Most people know Andy Rubin as the creator of Android. I know Andy as a twenty-something engineer at WebTV who had built a sleeping loft above his cubicle so he didn’t have to leave the office. 20 years, 3 successful startups, and 2 billion Android devices later, Andy is joining Redpoint as a Venture Partner.
WebTV was one of the first companies I ever backed as a venture investor. It had one of the most impressive groups of technical founders with whom I have ever worked, and Andy was one of the first engineers they hired. I noticed Andy was exceptional right away, not only because of his loft, but because he possessed an uncommon combination of technical skill and vision. He developed the first platform that connected the web to people’s televisions. WebTV grew rapidly and ultimately sold to Microsoft for $500 million.
When Andy left Microsoft and co-founded the smartphone pioneer Danger, Redpoint was early to invest. As CEO, Andy built Danger from nothing into the must-have tech gadget of its time with over 2 million devices, and fans like Paris Hilton and Snoop Dogg. Danger invented and deployed many of the core smartphone services we use today. Among Danger’s technical firsts were integrated messaging, mobile video, over-the-air OS updating, and the app store. Soon after Danger achieved scale, Andy left and joined Redpoint as an Entrepreneur in Residence. He was a colleague to Satish Dharmaraj who was incubating Zimbra in our offices and later, also joined us a Partner.
It was in Redpoint’s offices that Andy first conceived Android. Ten years later, Android has become one of the most widely adopted technologies in the world, an operating system powering billions of devices. Andy’s expansive vision isn’t just limited to technology. Android’s success depended on discovering the right go-to-market model and pursuing the key business relationships that were required to make it the enormous success it is today. Andy sees what’s possible well before most people.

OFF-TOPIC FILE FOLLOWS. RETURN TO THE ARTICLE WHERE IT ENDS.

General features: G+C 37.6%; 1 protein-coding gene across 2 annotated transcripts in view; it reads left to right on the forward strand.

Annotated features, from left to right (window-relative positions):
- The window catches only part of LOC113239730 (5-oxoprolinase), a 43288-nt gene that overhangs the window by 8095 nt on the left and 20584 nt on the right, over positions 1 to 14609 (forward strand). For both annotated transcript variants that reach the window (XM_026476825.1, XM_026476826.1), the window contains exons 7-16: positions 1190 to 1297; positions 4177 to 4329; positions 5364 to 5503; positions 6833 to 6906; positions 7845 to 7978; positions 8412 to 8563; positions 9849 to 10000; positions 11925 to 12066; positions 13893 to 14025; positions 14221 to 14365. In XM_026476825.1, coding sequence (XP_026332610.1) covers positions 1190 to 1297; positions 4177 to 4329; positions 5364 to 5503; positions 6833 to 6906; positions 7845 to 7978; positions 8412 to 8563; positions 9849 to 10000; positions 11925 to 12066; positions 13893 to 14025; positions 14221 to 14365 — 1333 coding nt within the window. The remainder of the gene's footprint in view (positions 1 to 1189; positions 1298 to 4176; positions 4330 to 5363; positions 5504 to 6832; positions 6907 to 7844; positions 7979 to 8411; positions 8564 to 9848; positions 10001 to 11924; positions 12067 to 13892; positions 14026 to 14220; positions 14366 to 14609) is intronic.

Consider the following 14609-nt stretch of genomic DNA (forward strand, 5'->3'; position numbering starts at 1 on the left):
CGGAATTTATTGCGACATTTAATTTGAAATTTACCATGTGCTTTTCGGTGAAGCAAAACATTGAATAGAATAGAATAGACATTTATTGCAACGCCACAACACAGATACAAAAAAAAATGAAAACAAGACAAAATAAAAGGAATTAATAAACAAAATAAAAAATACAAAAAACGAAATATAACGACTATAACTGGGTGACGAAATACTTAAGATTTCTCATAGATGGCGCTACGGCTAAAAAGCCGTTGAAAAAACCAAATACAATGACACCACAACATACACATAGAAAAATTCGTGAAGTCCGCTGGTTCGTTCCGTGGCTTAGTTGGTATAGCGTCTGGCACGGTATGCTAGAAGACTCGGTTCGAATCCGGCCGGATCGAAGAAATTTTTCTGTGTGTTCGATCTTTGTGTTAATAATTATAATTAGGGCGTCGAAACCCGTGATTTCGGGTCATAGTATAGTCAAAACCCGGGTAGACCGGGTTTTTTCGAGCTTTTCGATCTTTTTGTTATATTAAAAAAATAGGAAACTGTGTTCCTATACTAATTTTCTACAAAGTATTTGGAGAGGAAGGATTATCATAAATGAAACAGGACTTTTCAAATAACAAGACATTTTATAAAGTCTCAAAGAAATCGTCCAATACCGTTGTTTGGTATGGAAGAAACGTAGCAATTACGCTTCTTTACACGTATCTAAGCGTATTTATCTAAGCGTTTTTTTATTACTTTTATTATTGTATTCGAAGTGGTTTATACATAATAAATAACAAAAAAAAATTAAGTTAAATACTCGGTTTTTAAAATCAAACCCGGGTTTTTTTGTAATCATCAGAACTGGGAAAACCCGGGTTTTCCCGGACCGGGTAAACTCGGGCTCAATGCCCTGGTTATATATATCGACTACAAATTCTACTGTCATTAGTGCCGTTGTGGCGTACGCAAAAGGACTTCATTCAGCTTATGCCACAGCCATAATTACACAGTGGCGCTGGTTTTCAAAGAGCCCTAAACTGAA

Whenever I visit Andy, he always has the newest thing, the yet-to-be available gadget. Years ago, he smuggled from Japan the smallest flip phone in production. He kept robotic dogs as pets. Andy bought one of the first Segways and immediately drove it up a half-pipe, just to see how the gyroscopic systems would react. At Google, he modified a huge auto manufacturing robotic arm to make a cappuccino and stamp the Android logo on it in chocolate. Later, he had a near life-size humanoid robot that followed you around. It’s this wonder and passion for technology that enabled Andy to change the world three times over.
We started talking in earnest about Andy joining Redpoint twelve months ago over a cup of coffee at his wife’s bakery in Los Altos. Andy had some big ideas about the evolution of hardware and software, but he wasn’t sure whether he would pursue them through his own hardware-focused incubator, Playground, or as a partner at Redpoint. Ultimately, we decided he should do both, and so we partnered a fourth time. Andy has become a Venture Partner at Redpoint, and Redpoint is the first investor in Playground.
Andy is a perfect complement to our team at Redpoint helping founders of mobile, marketplace, SaaS and infrastructure companies achieve their ambitions. There isn’t a founder out there that won’t benefit from Andy’s ideas, experience and industry connections.
Andy is already evaluating and backing companies with us, and we’re excited to see how he can help Redpoint founders moving forward. We’re thrilled that he’ll be a part of our team identifying the next great startups and working with teams to realize their full potential.